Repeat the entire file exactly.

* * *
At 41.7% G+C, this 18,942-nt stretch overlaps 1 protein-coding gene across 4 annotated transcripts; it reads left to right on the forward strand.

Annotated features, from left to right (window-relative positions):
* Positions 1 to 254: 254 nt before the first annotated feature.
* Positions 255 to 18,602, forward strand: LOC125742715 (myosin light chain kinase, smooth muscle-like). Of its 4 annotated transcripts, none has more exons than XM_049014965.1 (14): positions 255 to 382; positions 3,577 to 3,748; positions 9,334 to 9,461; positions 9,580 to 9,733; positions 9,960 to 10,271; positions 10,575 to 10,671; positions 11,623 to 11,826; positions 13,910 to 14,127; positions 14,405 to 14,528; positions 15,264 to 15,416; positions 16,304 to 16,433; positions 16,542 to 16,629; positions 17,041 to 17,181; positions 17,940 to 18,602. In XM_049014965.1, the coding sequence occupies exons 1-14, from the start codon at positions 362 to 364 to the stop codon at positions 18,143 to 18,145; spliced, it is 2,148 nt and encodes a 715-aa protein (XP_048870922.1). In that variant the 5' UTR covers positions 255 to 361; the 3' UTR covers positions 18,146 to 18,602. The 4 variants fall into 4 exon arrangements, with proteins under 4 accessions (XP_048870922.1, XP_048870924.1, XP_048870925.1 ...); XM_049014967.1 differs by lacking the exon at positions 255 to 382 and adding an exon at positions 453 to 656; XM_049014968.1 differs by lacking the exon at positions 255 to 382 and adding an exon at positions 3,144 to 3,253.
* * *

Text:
At 41.7% G+C, this 18,942-nt stretch overlaps 1 protein-coding gene across 4 annotated transcripts; it reads left to right on the forward strand.

Annotated features, from left to right (window-relative positions):
* Positions 1 to 254: 254 nt before the first annotated feature.
* Positions 255 to 18,602, forward strand: LOC125742715 (myosin light chain kinase, smooth muscle-like). Of its 4 annotated transcripts, none has more exons than XM_049014965.1 (14): positions 255 to 382; positions 3,577 to 3,748; positions 9,334 to 9,461; positions 9,580 to 9,733; positions 9,960 to 10,271; positions 10,575 to 10,671; positions 11,623 to 11,826; positions 13,910 to 14,127; positions 14,405 to 14,528; positions 15,264 to 15,416; positions 16,304 to 16,433; positions 16,542 to 16,629; positions 17,041 to 17,181; positions 17,940 to 18,602. In XM_049014965.1, the coding sequence occupies exons 1-14, from the start codon at positions 362 to 364 to the stop codon at positions 18,143 to 18,145; spliced, it is 2,148 nt and encodes a 715-aa protein (XP_048870922.1). In that variant the 5' UTR covers positions 255 to 361; the 3' UTR covers positions 18,146 to 18,602. The 4 variants fall into 4 exon arrangements, with proteins under 4 accessions (XP_048870922.1, XP_048870924.1, XP_048870925.1 ...); XM_049014967.1 differs by lacking the exon at positions 255 to 382 and adding an exon at positions 453 to 656; XM_049014968.1 differs by lacking the exon at positions 255 to 382 and adding an exon at positions 3,144 to 3,253.